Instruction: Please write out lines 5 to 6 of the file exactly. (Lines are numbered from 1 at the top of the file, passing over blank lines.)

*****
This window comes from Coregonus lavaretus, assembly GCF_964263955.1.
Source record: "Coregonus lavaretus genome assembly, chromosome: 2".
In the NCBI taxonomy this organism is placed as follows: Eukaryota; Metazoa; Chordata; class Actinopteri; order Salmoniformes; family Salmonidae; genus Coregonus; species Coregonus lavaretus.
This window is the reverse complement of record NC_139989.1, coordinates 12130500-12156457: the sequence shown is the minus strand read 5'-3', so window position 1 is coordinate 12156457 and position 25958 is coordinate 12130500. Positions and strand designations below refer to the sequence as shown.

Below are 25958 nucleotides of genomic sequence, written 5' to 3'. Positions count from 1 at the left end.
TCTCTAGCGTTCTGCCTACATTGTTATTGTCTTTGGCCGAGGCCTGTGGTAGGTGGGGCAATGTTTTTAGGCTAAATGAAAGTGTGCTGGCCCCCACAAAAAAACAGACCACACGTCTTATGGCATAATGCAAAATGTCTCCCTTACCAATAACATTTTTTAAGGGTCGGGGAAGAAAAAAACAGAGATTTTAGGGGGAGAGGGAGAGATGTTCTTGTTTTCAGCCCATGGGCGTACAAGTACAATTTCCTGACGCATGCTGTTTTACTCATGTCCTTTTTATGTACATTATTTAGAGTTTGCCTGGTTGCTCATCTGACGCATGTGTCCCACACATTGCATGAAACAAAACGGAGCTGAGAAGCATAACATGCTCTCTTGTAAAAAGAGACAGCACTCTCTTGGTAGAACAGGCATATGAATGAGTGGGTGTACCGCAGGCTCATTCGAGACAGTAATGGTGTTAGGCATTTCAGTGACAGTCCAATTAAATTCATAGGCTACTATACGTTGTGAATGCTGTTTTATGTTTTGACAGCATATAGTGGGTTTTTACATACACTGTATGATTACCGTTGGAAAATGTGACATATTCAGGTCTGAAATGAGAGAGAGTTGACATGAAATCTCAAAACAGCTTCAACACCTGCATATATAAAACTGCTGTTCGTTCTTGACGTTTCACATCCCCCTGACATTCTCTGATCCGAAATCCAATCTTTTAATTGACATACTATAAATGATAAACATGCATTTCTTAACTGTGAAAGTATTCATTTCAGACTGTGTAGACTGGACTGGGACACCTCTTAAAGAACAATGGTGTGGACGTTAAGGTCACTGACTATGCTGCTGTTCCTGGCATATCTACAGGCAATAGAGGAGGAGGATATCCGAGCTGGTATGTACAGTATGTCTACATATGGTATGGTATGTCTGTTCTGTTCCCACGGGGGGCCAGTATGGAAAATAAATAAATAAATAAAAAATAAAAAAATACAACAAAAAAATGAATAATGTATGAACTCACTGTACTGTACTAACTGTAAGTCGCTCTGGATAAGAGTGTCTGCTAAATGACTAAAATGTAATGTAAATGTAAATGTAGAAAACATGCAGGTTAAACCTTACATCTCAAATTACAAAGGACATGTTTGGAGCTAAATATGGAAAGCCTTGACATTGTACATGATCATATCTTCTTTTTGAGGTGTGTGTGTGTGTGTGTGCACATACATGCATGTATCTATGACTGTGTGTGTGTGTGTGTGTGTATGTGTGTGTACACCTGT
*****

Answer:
Below are 25958 nucleotides of genomic sequence, written 5' to 3'. Positions count from 1 at the left end.
TCTCTAGCGTTCTGCCTACATTGTTATTGTCTTTGGCCGAGGCCTGTGGTAGGTGGGGCAATGTTTTTAGGCTAAATGAAAGTGTGCTGGCCCCCACAAAAAAACAGACCACACGTCTTATGGCATAATGCAAAATGTCTCCCTTACCAATAACATTTTTTAAGGGTCGGGGAAGAAAAAAACAGAGATTTTAGGGGGAGAGGGAGAGATGTTCTTGTTTTCAGCCCATGGGCGTACAAGTACAATTTCCTGACGCATGCTGTTTTACTCATGTCCTTTTTATGTACATTATTTAGAGTTTGCCTGGTTGCTCATCTGACGCATGTGTCCCACACATTGCATGAAACAAAACGGAGCTGAGAAGCATAACATGCTCTCTTGTAAAAAGAGACAGCACTCTCTTGGTAGAACAGGCATATGAATGAGTGGGTGTACCGCAGGCTCATTCGAGACAGTAATGGTGTTAGGCATTTCAGTGACAGTCCAATTAAATTCATAGGCTACTATACGTTGTGAATGCTGTTTTATGTTTTGACAGCATATAGTGGGTTTTTACATACACTGTATGATTACCGTTGGAAAATGTGACATATTCAGGTCTGAAATGAGAGAGAGTTGACATGAAATCTCAAAACAGCTTCAACACCTGCATATATAAAACTGCTGTTCGTTCTTGACGTTTCACATCCCCCTGACATTCTCTGATCCGAAATCCAATCTTTTAATTGACATACTATAAATGATAAACATGCATTTCTTAACTGTGAAAGTATTCATTTCAGACTGTGTAGACTGGACTGGGACACCTCTTAAAGAACAATGGTGTGGACGTTAAGGTCACTGACTATGCTGCTGTTCCTGGCATATCTACAGGCAATAGAGGAGGAGGATATCCGAGCTGGTATGTACAGTATGTCTACATATGGTATGGTATGTCTGTTCTGTTCCCACGGGGGGCCAGTATGGAAAATAAATAAATAAATAAAAAATAAAAAAATACAACAAAAAAATGAATAATGTATGAACTCACTGTACTGTACTAACTGTAAGTCGCTCTGGATAAGAGTGTCTGCTAAATGACTAAAATGTAATGTAAATGTAAATGTAGAAAACATGCAGGTTAAACCTTACATCTCAAATTACAAAGGACATGTTTGGAGCTAAATATGGAAAGCCTTGACATTGTACATGATCATATCTTCTTTTTGAGGTGTGTGTGTGTGTGTGTGCACATACATGCATGTATCTATGACTGTGTGTGTGTGTGTGTGTGTATGTGTGTGTACACCTGT